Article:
18 January 2009

The Disneyland Hotel

Last year, when my wife and I visited Disneyland for our honeymoon, we had the great fortune to stay in The Disneyland Hotel. Though it hasn’t always been owned and operated by The Walt Disney Company, it has always been a part of the Disney story. In the summer of 1989, Joe Aguirre gave us a glimpse at the hotel’s history and future in the Disney News. It was also mentioned recently in an interesting article on the Queen Mary by Ken Pellman over at The Disney Blog.

Early last year, The Disneyland Hotel in Anaheim, California, officially became one of The Walt Disney Company’s growing number of fine resorts. Although one of the newest members of the Disney family, the 60-acre resort actually has a rich history that spans more than three decades – having opened in 1955, just three months after nearby Disneyland first opened its gates to a curious world.

During the past 34 years, the luxury hotel has been dramatically transformed from a hundred-room motel amidst orange groves o a beautifully landscaped, 1,174-room complex that has become a vacation destination in itself.

In 1954, when Walt Disney was building Disneyland and needed accommodations for the many guests he hoped would flock to his innovative Theme Park, he approached Jack Wrather, a Texas oilman and television pioneer. Wrather was the owner of several television stations and producer of “Lassie,” “The Lone Ranger,” and “Sgt. Preston of the Yukon,” among other popular programs of the 1950s.

At the time, Anaheim was a sleepy little town surrounded by orange groves and farmland. In the entire community, there were only seven motels, with a total of 87 guest rooms.

Dick Nunis, President of Walt Disney Attractions, remembers Walt’s early efforts to increase accommodations near Disneyland:

“Walt’s originally approached Hilton and others to build a hotel adjacent to Disneyland, but they felt the venture was too risky. Well,” he continues, “Walt then turned to his friend Jack Wrather, and, after some discussion, convinced him to build a hotel near the Park.”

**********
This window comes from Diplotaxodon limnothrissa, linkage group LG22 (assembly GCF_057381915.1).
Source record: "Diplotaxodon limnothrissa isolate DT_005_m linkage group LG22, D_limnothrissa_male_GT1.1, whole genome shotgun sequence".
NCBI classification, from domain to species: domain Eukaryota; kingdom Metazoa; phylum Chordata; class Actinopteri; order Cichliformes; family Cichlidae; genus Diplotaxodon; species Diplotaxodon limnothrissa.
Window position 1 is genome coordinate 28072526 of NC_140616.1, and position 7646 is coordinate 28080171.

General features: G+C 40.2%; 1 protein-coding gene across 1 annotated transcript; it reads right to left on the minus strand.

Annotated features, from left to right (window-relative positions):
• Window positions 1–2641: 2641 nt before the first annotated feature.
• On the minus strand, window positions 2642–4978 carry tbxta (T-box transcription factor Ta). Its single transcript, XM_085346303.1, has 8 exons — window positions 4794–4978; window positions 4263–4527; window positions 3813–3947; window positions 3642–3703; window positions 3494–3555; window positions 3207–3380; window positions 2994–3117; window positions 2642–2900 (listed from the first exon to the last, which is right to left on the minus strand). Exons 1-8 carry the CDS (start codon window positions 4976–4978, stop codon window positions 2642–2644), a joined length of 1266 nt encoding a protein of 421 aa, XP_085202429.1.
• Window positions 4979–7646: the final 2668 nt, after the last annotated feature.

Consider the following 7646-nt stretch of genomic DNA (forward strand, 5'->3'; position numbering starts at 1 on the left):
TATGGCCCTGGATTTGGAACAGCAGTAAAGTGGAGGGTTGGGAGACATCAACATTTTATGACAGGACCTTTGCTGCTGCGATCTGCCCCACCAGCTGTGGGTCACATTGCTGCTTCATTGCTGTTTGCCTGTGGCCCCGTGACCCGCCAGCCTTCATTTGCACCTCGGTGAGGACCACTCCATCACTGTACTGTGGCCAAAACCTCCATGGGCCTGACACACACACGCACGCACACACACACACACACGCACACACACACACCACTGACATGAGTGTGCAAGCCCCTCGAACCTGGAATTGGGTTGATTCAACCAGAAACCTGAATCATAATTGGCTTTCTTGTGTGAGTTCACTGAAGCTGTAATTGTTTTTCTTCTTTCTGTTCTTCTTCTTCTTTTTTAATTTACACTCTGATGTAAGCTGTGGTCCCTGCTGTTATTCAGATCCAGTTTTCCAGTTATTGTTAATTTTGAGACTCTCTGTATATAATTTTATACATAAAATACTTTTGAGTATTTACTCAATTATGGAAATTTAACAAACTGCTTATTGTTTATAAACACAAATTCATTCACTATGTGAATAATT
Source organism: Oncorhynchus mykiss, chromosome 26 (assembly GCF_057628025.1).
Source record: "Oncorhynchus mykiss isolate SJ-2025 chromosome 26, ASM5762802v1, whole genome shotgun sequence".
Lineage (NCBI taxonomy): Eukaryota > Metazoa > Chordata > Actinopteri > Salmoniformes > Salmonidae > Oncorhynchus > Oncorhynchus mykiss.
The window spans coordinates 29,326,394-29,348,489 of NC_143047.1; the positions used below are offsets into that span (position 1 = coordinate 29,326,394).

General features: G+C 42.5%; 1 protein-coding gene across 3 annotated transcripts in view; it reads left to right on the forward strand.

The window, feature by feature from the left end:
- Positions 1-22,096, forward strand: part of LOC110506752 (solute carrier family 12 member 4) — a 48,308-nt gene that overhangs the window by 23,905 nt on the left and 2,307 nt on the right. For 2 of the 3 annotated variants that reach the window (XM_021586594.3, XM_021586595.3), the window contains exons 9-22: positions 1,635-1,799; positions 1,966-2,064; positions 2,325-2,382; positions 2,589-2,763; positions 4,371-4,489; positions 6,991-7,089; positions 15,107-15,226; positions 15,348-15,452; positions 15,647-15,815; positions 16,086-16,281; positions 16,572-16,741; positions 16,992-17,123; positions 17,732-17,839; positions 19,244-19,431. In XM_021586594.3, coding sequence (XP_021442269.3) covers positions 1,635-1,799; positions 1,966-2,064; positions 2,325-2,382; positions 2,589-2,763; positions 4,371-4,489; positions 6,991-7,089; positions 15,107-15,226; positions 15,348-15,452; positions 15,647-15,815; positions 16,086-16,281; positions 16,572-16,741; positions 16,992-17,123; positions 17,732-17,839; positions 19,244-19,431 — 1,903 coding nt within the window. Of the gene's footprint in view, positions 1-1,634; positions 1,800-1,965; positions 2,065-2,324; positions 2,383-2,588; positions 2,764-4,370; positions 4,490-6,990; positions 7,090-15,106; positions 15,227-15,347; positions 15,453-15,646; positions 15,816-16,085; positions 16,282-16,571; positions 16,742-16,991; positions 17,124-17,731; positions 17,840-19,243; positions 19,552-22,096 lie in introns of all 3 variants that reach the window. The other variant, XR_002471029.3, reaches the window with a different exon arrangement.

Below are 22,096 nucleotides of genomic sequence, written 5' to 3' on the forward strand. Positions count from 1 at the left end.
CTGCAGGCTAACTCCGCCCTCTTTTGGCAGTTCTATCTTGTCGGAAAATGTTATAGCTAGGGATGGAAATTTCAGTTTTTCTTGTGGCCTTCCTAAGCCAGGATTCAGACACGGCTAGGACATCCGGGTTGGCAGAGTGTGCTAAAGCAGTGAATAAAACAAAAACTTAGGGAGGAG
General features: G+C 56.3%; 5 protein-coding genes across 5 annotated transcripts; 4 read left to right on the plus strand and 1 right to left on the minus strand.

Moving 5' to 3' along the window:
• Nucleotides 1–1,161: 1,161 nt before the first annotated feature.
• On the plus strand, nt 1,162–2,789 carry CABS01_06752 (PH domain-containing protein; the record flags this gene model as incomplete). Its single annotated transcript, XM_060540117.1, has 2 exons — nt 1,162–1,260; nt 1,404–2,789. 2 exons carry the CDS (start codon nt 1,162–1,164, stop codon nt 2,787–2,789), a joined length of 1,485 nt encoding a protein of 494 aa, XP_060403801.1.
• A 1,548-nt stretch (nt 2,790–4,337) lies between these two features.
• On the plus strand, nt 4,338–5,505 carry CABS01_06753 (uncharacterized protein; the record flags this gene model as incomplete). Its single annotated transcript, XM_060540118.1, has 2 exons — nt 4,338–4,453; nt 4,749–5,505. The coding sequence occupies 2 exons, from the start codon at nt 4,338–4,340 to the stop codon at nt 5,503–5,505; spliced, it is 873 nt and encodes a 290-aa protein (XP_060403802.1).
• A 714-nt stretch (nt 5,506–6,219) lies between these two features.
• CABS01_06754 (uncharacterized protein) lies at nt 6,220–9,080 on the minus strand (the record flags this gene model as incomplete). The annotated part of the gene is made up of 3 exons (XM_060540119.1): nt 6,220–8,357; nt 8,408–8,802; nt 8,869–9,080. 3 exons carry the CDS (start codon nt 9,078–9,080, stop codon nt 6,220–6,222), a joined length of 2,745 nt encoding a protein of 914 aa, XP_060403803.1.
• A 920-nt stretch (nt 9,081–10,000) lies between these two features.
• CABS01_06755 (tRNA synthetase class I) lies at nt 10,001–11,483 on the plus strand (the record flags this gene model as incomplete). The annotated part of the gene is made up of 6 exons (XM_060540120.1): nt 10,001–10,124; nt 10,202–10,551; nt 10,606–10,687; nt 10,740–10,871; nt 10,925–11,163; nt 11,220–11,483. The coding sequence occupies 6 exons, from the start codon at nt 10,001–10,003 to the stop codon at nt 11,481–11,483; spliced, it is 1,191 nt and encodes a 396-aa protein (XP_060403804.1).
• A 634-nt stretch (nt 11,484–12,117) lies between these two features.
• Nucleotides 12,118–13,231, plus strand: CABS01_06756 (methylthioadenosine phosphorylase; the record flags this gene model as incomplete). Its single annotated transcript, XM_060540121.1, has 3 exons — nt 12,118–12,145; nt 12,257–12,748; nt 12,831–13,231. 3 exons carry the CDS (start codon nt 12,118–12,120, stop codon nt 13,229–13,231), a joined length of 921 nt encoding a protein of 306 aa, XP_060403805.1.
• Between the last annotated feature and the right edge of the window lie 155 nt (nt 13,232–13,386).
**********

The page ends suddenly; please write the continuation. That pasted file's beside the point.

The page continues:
Nunis also explains how the two men selected the Hotel’s site:

“Wrather wanted the Hotel to be located at the entrance to Disneyland, but Walt said, ‘Jack, our guests aren’t going to be thinking about a hotel when they begin their visit to Disneyland. They’ll start looking for a room when they leave the Park. The best place to build your hotel is near Disneyland’s exit.’”

Wrather, a man with a sense of adventure and a pioneering spirit, as well as sound business judgement, took Walt’s advice. He leased 60 acres along West Street, directly across from the Disneyland exit, and proceeded to build the “Official Hotel of the Magic Kingdom.”

The Disneyland Hotel opened with 104 guest rooms on October 5, 1955 – the first major resort hotel to be built in Southern California since the early forties. Even as these first rooms opened, construction was already underway on future additions to the Hotel, including the lobby, restaurants, shops and meeting rooms.

Despite skeptics’ early predictions, Disneyland proved an overwhelming success, and its phenomenal popularity influenced the development of The Disneyland Hotel as well as the surrounding community.

In just one year, the Hotel nearly doubled in size to 204 guest rooms and suites. As an interesting touch, each garden room patio had its own orange tree – part of the original orange grove carefully sidestepped when the Hotel was built.